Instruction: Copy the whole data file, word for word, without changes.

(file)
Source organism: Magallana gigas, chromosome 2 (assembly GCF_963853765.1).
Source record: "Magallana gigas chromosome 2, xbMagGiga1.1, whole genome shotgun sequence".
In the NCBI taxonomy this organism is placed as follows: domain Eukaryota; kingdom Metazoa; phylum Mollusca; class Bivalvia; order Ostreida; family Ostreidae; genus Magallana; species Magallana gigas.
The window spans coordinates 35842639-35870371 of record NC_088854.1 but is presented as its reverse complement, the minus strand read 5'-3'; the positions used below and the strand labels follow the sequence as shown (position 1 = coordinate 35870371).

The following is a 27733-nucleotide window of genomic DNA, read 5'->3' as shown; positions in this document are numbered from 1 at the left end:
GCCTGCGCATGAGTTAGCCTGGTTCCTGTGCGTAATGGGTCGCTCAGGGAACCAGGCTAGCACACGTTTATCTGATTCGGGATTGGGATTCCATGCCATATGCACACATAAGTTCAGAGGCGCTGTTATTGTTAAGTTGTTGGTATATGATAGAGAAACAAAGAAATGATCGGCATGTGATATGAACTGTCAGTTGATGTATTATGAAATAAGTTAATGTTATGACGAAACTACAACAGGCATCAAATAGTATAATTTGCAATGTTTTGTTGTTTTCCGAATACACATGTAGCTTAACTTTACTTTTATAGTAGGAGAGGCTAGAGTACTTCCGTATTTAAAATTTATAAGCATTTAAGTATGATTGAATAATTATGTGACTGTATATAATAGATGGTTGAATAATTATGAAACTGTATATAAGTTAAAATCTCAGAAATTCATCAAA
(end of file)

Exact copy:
Source organism: Magallana gigas, chromosome 2 (assembly GCF_963853765.1).
Source record: "Magallana gigas chromosome 2, xbMagGiga1.1, whole genome shotgun sequence".
In the NCBI taxonomy this organism is placed as follows: domain Eukaryota; kingdom Metazoa; phylum Mollusca; class Bivalvia; order Ostreida; family Ostreidae; genus Magallana; species Magallana gigas.
The window spans coordinates 35842639-35870371 of record NC_088854.1 but is presented as its reverse complement, the minus strand read 5'-3'; the positions used below and the strand labels follow the sequence as shown (position 1 = coordinate 35870371).

The following is a 27733-nucleotide window of genomic DNA, read 5'->3' as shown; positions in this document are numbered from 1 at the left end:
GCCTGCGCATGAGTTAGCCTGGTTCCTGTGCGTAATGGGTCGCTCAGGGAACCAGGCTAGCACACGTTTATCTGATTCGGGATTGGGATTCCATGCCATATGCACACATAAGTTCAGAGGCGCTGTTATTGTTAAGTTGTTGGTATATGATAGAGAAACAAAGAAATGATCGGCATGTGATATGAACTGTCAGTTGATGTATTATGAAATAAGTTAATGTTATGACGAAACTACAACAGGCATCAAATAGTATAATTTGCAATGTTTTGTTGTTTTCCGAATACACATGTAGCTTAACTTTACTTTTATAGTAGGAGAGGCTAGAGTACTTCCGTATTTAAAATTTATAAGCATTTAAGTATGATTGAATAATTATGTGACTGTATATAATAGATGGTTGAATAATTATGAAACTGTATATAAGTTAAAATCTCAGAAATTCATCAAA